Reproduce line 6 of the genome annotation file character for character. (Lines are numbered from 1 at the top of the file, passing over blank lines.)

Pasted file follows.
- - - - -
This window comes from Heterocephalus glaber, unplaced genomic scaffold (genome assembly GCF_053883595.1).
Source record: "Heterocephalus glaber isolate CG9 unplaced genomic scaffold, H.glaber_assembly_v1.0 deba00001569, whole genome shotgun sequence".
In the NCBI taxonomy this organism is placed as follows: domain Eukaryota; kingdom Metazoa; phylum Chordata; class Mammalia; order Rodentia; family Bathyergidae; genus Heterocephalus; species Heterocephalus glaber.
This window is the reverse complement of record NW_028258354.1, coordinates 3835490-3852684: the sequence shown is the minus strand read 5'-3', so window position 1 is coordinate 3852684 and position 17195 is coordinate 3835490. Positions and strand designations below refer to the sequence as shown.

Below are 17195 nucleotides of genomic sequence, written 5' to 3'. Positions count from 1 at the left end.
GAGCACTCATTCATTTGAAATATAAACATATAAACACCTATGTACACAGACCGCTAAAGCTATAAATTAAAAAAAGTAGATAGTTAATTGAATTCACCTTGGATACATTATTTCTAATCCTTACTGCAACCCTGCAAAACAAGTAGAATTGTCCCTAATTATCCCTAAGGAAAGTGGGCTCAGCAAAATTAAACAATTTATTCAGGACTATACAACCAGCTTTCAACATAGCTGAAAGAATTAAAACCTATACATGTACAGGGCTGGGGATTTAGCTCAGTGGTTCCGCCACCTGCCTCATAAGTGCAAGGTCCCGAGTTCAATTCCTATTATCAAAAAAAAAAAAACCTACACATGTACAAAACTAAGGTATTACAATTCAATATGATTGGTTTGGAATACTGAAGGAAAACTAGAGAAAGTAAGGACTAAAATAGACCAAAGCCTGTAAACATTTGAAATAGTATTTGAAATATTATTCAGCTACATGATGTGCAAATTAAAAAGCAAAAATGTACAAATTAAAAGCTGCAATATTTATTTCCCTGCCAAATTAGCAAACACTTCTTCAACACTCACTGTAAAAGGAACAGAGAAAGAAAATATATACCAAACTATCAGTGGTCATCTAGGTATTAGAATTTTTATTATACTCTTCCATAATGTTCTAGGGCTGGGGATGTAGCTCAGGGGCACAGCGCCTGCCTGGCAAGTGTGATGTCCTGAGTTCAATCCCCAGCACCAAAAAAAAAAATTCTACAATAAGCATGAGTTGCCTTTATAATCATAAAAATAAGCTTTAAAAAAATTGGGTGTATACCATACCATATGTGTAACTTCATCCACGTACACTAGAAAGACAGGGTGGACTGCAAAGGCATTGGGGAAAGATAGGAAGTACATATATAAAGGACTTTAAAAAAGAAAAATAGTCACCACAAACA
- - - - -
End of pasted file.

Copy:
GAGCACTCATTCATTTGAAATATAAACATATAAACACCTATGTACACAGACCGCTAAAGCTATAAATTAAAAAAAGTAGATAGTTAATTGAATTCACCTTGGATACATTATTTCTAATCCTTACTGCAACCCTGCAAAACAAGTAGAATTGTCCCTAATTATCCCTAAGGAAAGTGGGCTCAGCAAAATTAAACAATTTATTCAGGACTATACAACCAGCTTTCAACATAGCTGAAAGAATTAAAACCTATACATGTACAGGGCTGGGGATTTAGCTCAGTGGTTCCGCCACCTGCCTCATAAGTGCAAGGTCCCGAGTTCAATTCCTATTATCAAAAAAAAAAAAACCTACACATGTACAAAACTAAGGTATTACAATTCAATATGATTGGTTTGGAATACTGAAGGAAAACTAGAGAAAGTAAGGACTAAAATAGACCAAAGCCTGTAAACATTTGAAATAGTATTTGAAATATTATTCAGCTACATGATGTGCAAATTAAAAAGCAAAAATGTACAAATTAAAAGCTGCAATATTTATTTCCCTGCCAAATTAGCAAACACTTCTTCAACACTCACTGTAAAAGGAACAGAGAAAGAAAATATATACCAAACTATCAGTGGTCATCTAGGTATTAGAATTTTTATTATACTCTTCCATAATGTTCTAGGGCTGGGGATGTAGCTCAGGGGCACAGCGCCTGCCTGGCAAGTGTGATGTCCTGAGTTCAATCCCCAGCACCAAAAAAAAAAATTCTACAATAAGCATGAGTTGCCTTTATAATCATAAAAATAAGCTTTAAAAAAATTGGGTGTATACCATACCATATGTGTAACTTCATCCACGTACACTAGAAAGACAGGGTGGACTGCAAAGGCATTGGGGAAAGATAGGAAGTACATATATAAAGGACTTTAAAAAAGAAAAATAGTCACCACAAACA